Reply
 
Thread Tools Display Modes
  #1  
Old 08-16-2016, 08:03 PM
samclem samclem is offline
Graphite is a great
Moderator
 
Join Date: Aug 1999
Location: Akron, Ohio
Posts: 25,336
August tomatoes--does putting them in the fridge ruin them?

Common wisdom is don't put fresh tomatoes in the fridge. Why? Does it chemically change them? Give me a scientific cite.

Or, can you put a fresh tomato in the fridge, and take it out an hour before you slice it and it warms up to room temperature and tastes just like it came from your garden?

Most interested in answers backed with some science.
Advertisements  
  #2  
Old 08-16-2016, 08:45 PM
Ukulele Ike Ukulele Ike is offline
Charter Member
Charter Member
 
Join Date: Jul 1999
Location: Brooklyn
Posts: 15,023
Yeah, sure, Sam. Did your GRANDMA back up her opinions with a whole bunch of your fancy Science? Or did she just leave the tomatoes out of the refrigerator like any sensible person?
  #3  
Old 08-16-2016, 09:01 PM
Chronos Chronos is offline
Charter Member
Moderator
 
Join Date: Jan 2000
Location: The Land of Cleves
Posts: 72,179
Unfortunately, the world may never know, as the experiment would require having a fresh tomato and not immediately eating it. Ethical scientists have their limits.
  #4  
Old 08-17-2016, 01:59 PM
Moonlitherial Moonlitherial is offline
Guest
 
Join Date: Mar 2010
Posts: 4,821
As the current possessor of an absolute glut of tomatoes (Yay for wildly producing plants) I feel that I am currently qualified to answer this query.

1. Tomatoes are absolutely at their best warm off the plant.
2. Kept at room temperature they maintain their lovely sweet tastiness
3. When stored in the fridge and consumed cold they are almost tasteless and watery. Tastes like the worst of the winter tomatoes shipped in thousands of miles.
4. When stored in the fridge and allowed to warm to room temperature before consuming they are still not as good as 1 or 2, but they are close. And this is a much better option than trying to keep too many tomatoes on the counter and ending up tossing them as they rot. (this is not a situation I ever expected to find myself in but...holy cow, I swear they are mutant plants)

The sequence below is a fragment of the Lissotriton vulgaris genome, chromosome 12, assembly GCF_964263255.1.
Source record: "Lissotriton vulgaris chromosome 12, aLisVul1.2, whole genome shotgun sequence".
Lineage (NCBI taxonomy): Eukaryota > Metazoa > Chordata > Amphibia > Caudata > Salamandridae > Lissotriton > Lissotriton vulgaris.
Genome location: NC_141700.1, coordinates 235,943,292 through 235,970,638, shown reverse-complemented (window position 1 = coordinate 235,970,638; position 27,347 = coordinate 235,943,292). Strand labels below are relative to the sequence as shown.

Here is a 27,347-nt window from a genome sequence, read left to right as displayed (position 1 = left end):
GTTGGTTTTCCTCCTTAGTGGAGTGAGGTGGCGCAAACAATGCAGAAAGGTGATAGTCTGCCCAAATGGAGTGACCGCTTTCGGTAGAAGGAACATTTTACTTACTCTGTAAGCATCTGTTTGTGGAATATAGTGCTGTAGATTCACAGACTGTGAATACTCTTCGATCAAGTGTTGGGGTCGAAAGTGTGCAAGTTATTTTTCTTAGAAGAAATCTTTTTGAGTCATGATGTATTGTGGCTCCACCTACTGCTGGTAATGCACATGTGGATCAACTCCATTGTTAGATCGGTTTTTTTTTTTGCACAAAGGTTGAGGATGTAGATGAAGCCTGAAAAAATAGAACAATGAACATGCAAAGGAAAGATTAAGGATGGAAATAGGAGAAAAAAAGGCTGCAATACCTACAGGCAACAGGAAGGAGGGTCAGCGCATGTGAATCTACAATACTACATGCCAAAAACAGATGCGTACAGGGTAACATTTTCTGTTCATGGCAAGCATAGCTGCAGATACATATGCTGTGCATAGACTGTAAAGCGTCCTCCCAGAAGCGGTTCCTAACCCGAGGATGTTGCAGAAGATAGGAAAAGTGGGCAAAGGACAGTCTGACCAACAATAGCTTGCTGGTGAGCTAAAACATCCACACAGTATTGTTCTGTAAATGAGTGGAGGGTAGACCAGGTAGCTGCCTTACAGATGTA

Sorry the only science I have is personal experimentation to back this up but since I've been a vocal "OMG how could you put that in the fridge" proponent my entire life I felt the need to bring some balance to the universe.
  #5  
Old 08-17-2016, 03:49 PM
Jeff Lichtman Jeff Lichtman is offline
Head Cheese
Charter Member
 
Join Date: Feb 2000
Location: El Cerrito, CA
Posts: 3,772
From On Food and Cooking: The Science and Lore of the Kitchen by Harold McGee:
Quote:
Tomatoes came originally from a warm climate, and should be stored at room temperature. Their fresh flavor readily suffers from refrigeration. Tomatoes at the mature-green stage are especially sensitive to chilling at temperatures below about 55F/13C, and suffer damage to their membranes that results in minimal flavor development, blotchy coloration, and a soft, mealy texture when they're brought back to room temperature. Fully ripe tomatoes are less sensitive, but lose flavor due to the loss of flavor-producing enzyme activity. Some of this activity can come back, so refrigerated tomatoes should be allowed to recover at room temperature for a day or two before eating.
__________________
'Tis a pity that I have no gravy to put upon Uncle Hymie.
  #6  
Old 08-17-2016, 05:01 PM
RealityChuck RealityChuck is offline
Charter Member
 
Join Date: Apr 1999
Location: Schenectady, NY, USA
Posts: 40,578
Well, this article actually tested this out by putting home grown tomatoes in the fridge.

They discovered that they didn't taste any different from those left out, and they kept longer.

The issue is that you shouldn't put supermarket tomatoes in the fridge. They are picked unripe and won't ripen when cold and will have all the problems people cite. All studies of refrigeration of tomatoes used the supermarket ones to test.

Home grown tomatoes are just fine if picked when fully ripe.
  #7  
Old 08-17-2016, 05:13 PM
Channing Idaho Banks Channing Idaho Banks is offline
Guest
 
Join Date: Mar 2015
Location: beautiful Idaho
Posts: 2,022
The only reason I would put a tomato in the refrigerator would be if I had so many God damn tomatoes getting ripe at the same time that I had to slow them down later for preserving.
  #8  
Old 08-17-2016, 06:04 PM
bb49 bb49 is offline
Guest
 
Join Date: May 2015
Posts: 345
Quote:
Originally Posted by Channing Idaho Banks View Post
The only reason I would put a tomato in the refrigerator would be if I had so many God damn tomatoes getting ripe at the same time that I had to slow them down later for preserving.